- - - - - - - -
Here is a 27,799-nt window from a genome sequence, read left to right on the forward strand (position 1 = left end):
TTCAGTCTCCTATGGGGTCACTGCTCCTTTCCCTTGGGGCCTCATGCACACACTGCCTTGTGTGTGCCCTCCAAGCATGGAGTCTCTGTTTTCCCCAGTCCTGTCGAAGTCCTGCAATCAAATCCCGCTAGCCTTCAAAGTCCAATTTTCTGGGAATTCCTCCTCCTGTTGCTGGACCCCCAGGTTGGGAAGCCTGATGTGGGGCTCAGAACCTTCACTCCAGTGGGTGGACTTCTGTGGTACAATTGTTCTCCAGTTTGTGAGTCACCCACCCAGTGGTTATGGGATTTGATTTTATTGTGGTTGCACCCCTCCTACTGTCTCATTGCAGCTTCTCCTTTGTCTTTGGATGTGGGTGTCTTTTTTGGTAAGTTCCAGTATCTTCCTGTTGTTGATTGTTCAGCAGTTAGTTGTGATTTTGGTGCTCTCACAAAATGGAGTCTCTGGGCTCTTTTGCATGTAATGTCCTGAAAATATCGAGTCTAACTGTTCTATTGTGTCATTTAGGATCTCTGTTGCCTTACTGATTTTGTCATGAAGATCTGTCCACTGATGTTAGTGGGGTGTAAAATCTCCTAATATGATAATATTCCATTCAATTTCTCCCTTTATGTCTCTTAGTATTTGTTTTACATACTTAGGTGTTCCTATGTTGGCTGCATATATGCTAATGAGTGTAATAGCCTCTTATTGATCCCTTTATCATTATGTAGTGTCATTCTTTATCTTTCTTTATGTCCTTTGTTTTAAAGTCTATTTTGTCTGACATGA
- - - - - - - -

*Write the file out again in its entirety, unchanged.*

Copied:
Here is a 27,799-nt window from a genome sequence, read left to right on the forward strand (position 1 = left end):
TTCAGTCTCCTATGGGGTCACTGCTCCTTTCCCTTGGGGCCTCATGCACACACTGCCTTGTGTGTGCCCTCCAAGCATGGAGTCTCTGTTTTCCCCAGTCCTGTCGAAGTCCTGCAATCAAATCCCGCTAGCCTTCAAAGTCCAATTTTCTGGGAATTCCTCCTCCTGTTGCTGGACCCCCAGGTTGGGAAGCCTGATGTGGGGCTCAGAACCTTCACTCCAGTGGGTGGACTTCTGTGGTACAATTGTTCTCCAGTTTGTGAGTCACCCACCCAGTGGTTATGGGATTTGATTTTATTGTGGTTGCACCCCTCCTACTGTCTCATTGCAGCTTCTCCTTTGTCTTTGGATGTGGGTGTCTTTTTTGGTAAGTTCCAGTATCTTCCTGTTGTTGATTGTTCAGCAGTTAGTTGTGATTTTGGTGCTCTCACAAAATGGAGTCTCTGGGCTCTTTTGCATGTAATGTCCTGAAAATATCGAGTCTAACTGTTCTATTGTGTCATTTAGGATCTCTGTTGCCTTACTGATTTTGTCATGAAGATCTGTCCACTGATGTTAGTGGGGTGTAAAATCTCCTAATATGATAATATTCCATTCAATTTCTCCCTTTATGTCTCTTAGTATTTGTTTTACATACTTAGGTGTTCCTATGTTGGCTGCATATATGCTAATGAGTGTAATAGCCTCTTATTGATCCCTTTATCATTATGTAGTGTCATTCTTTATCTTTCTTTATGTCCTTTGTTTTAAAGTCTATTTTGTCTGACATGA